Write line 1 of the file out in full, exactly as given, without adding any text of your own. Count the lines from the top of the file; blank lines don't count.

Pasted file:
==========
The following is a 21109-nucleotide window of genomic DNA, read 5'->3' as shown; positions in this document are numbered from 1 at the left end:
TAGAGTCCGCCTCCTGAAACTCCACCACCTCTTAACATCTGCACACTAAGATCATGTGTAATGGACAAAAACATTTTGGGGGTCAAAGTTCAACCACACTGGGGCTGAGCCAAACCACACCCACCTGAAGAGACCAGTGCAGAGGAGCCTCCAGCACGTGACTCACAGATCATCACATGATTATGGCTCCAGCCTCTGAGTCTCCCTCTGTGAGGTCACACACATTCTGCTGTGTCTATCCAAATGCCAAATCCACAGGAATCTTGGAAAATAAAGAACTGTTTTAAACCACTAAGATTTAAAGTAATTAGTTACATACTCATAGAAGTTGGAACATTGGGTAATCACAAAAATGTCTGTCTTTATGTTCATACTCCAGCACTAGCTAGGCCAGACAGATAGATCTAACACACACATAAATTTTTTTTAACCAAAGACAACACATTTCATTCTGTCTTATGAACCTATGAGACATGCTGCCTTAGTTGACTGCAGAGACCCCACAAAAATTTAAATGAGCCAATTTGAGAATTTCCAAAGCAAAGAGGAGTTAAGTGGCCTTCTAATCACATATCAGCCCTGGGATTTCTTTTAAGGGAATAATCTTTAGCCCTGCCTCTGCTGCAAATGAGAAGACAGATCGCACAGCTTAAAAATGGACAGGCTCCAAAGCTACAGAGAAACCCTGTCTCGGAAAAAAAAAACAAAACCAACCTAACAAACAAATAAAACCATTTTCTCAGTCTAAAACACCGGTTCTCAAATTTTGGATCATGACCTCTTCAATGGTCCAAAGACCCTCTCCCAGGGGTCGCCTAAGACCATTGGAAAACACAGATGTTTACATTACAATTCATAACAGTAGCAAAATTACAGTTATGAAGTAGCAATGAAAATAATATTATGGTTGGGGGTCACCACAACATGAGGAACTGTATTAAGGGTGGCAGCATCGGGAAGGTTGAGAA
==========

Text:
The following is a 21109-nucleotide window of genomic DNA, read 5'->3' as shown; positions in this document are numbered from 1 at the left end: